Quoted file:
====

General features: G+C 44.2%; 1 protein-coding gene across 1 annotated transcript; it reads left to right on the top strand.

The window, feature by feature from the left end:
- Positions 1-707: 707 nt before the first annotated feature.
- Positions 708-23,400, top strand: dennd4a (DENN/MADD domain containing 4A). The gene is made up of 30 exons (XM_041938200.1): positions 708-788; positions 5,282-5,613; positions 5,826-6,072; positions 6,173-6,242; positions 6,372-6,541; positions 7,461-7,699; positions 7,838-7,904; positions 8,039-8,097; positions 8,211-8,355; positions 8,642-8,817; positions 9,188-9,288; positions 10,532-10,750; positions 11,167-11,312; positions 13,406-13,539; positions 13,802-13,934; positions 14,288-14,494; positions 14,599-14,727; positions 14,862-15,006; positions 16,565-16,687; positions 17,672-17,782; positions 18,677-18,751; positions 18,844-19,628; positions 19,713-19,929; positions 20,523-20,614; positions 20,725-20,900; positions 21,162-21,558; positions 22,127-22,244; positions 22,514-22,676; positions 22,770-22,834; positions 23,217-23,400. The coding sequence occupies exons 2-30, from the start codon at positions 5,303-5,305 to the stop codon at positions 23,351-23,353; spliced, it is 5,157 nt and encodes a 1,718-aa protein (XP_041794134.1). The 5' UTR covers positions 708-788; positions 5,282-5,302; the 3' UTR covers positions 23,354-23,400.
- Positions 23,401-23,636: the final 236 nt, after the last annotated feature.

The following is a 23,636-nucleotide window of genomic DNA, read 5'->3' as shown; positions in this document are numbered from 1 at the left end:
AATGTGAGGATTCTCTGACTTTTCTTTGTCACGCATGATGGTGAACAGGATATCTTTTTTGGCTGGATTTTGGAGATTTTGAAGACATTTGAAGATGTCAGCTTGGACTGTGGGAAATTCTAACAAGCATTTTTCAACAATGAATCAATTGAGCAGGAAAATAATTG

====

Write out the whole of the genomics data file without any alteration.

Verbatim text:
General features: G+C 44.2%; 1 protein-coding gene across 1 annotated transcript; it reads left to right on the top strand.

The window, feature by feature from the left end:
- Positions 1-707: 707 nt before the first annotated feature.
- Positions 708-23,400, top strand: dennd4a (DENN/MADD domain containing 4A). The gene is made up of 30 exons (XM_041938200.1): positions 708-788; positions 5,282-5,613; positions 5,826-6,072; positions 6,173-6,242; positions 6,372-6,541; positions 7,461-7,699; positions 7,838-7,904; positions 8,039-8,097; positions 8,211-8,355; positions 8,642-8,817; positions 9,188-9,288; positions 10,532-10,750; positions 11,167-11,312; positions 13,406-13,539; positions 13,802-13,934; positions 14,288-14,494; positions 14,599-14,727; positions 14,862-15,006; positions 16,565-16,687; positions 17,672-17,782; positions 18,677-18,751; positions 18,844-19,628; positions 19,713-19,929; positions 20,523-20,614; positions 20,725-20,900; positions 21,162-21,558; positions 22,127-22,244; positions 22,514-22,676; positions 22,770-22,834; positions 23,217-23,400. The coding sequence occupies exons 2-30, from the start codon at positions 5,303-5,305 to the stop codon at positions 23,351-23,353; spliced, it is 5,157 nt and encodes a 1,718-aa protein (XP_041794134.1). The 5' UTR covers positions 708-788; positions 5,282-5,302; the 3' UTR covers positions 23,354-23,400.
- Positions 23,401-23,636: the final 236 nt, after the last annotated feature.

The following is a 23,636-nucleotide window of genomic DNA, read 5'->3' as shown; positions in this document are numbered from 1 at the left end:
AATGTGAGGATTCTCTGACTTTTCTTTGTCACGCATGATGGTGAACAGGATATCTTTTTTGGCTGGATTTTGGAGATTTTGAAGACATTTGAAGATGTCAGCTTGGACTGTGGGAAATTCTAACAAGCATTTTTCAACAATGAATCAATTGAGCAGGAAAATAATTG